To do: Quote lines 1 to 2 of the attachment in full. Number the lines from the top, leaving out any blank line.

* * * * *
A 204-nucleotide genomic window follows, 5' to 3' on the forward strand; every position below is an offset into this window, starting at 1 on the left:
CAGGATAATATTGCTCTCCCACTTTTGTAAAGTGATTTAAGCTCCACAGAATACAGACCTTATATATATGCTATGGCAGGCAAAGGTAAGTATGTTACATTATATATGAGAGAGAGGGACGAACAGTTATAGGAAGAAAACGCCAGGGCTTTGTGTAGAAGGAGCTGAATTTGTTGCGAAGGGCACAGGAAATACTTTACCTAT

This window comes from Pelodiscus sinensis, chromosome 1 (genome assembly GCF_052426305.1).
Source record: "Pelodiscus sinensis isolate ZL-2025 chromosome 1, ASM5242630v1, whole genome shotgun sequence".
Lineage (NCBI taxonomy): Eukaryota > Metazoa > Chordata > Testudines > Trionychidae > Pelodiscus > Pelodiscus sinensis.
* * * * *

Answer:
A 204-nucleotide genomic window follows, 5' to 3' on the forward strand; every position below is an offset into this window, starting at 1 on the left:
CAGGATAATATTGCTCTCCCACTTTTGTAAAGTGATTTAAGCTCCACAGAATACAGACCTTATATATATGCTATGGCAGGCAAAGGTAAGTATGTTACATTATATATGAGAGAGAGGGACGAACAGTTATAGGAAGAAAACGCCAGGGCTTTGTGTAGAAGGAGCTGAATTTGTTGCGAAGGGCACAGGAAATACTTTACCTAT